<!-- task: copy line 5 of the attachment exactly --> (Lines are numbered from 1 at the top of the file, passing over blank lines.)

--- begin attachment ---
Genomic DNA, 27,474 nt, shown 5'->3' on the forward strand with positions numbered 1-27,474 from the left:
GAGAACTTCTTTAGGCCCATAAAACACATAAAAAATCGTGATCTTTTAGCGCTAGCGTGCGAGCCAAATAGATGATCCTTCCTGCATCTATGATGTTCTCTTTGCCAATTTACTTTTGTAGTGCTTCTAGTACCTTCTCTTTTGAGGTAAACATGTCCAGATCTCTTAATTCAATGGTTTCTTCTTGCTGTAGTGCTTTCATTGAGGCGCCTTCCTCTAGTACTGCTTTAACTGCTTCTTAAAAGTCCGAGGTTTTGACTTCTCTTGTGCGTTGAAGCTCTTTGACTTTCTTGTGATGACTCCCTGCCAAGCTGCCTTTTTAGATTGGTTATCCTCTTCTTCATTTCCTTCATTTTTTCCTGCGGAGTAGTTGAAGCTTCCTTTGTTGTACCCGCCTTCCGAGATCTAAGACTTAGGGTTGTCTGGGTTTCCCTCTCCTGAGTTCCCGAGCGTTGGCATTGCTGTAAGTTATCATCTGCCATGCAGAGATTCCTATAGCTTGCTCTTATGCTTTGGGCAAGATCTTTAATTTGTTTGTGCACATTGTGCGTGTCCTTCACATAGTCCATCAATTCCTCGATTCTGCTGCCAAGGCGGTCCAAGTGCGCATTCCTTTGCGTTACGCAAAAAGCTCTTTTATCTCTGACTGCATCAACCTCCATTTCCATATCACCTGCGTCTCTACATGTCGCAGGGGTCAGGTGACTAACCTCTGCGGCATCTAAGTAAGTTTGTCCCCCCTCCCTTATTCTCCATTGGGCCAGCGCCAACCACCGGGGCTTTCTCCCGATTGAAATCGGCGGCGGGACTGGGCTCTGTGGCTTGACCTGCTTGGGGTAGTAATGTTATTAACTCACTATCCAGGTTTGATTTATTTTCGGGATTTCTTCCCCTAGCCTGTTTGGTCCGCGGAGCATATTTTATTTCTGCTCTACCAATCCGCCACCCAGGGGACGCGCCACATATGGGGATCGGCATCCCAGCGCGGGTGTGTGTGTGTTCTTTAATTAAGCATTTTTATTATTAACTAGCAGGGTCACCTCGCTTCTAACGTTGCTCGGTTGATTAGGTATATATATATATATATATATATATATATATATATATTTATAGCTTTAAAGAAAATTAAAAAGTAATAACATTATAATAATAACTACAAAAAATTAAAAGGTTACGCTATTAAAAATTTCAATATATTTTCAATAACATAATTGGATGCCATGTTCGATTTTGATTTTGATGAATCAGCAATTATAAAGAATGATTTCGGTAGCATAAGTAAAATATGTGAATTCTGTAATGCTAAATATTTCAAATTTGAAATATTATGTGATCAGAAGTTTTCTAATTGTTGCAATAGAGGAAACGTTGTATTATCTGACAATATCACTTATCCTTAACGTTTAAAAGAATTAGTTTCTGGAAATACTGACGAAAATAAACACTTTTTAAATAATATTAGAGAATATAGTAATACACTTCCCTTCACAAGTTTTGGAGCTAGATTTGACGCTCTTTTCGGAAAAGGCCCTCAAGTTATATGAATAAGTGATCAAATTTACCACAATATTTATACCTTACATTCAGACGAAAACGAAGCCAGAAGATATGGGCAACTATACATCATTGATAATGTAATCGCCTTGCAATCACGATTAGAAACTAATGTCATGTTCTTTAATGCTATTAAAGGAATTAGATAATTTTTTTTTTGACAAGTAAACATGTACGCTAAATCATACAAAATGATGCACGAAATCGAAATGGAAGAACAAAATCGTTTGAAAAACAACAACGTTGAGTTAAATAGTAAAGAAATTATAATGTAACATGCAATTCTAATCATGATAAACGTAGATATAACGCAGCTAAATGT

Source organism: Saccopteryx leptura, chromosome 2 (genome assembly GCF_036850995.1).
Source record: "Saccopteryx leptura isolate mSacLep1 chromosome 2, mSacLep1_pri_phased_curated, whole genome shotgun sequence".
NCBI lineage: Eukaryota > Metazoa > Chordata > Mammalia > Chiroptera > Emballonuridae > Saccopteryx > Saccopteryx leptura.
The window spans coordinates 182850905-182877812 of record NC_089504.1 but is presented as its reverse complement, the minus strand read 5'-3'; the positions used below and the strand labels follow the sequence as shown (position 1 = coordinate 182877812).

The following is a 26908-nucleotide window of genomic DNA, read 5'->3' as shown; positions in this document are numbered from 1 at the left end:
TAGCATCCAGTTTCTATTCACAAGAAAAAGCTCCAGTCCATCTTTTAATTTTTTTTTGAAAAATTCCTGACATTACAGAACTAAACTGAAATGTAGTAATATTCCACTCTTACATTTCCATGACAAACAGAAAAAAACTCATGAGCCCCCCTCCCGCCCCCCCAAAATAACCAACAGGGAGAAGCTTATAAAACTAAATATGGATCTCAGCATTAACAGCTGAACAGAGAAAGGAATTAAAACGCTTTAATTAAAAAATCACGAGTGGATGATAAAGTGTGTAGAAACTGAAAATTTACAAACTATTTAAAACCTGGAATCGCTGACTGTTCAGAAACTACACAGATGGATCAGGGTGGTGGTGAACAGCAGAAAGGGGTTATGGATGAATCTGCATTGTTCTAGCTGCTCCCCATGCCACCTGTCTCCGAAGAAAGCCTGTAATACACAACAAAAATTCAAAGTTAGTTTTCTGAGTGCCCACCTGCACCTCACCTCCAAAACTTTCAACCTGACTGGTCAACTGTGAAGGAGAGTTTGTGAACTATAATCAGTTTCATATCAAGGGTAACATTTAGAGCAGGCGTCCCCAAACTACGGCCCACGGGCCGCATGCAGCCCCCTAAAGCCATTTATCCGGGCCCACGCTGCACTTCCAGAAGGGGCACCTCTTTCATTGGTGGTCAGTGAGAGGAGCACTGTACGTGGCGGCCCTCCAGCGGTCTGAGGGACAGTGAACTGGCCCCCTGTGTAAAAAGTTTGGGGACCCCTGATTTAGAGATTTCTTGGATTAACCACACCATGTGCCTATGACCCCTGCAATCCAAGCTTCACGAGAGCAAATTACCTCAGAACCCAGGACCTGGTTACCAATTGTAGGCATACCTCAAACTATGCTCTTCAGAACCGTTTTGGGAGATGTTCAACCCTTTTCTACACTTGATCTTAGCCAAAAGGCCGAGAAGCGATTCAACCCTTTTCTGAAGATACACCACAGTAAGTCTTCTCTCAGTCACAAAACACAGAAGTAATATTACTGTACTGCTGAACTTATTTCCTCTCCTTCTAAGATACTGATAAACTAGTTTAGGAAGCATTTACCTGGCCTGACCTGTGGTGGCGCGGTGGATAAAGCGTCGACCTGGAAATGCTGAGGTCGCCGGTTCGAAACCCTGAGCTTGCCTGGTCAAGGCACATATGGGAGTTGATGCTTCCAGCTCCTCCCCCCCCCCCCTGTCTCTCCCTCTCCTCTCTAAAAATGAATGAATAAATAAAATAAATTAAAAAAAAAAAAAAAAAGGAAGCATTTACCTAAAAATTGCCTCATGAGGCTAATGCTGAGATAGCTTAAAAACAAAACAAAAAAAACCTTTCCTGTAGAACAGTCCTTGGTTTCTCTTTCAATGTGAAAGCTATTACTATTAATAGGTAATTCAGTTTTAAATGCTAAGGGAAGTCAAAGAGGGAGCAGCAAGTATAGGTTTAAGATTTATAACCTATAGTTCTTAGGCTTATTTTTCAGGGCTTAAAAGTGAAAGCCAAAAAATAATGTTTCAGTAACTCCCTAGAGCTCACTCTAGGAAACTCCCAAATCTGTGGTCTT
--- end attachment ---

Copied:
NCBI lineage: Eukaryota > Metazoa > Chordata > Mammalia > Chiroptera > Emballonuridae > Saccopteryx > Saccopteryx leptura.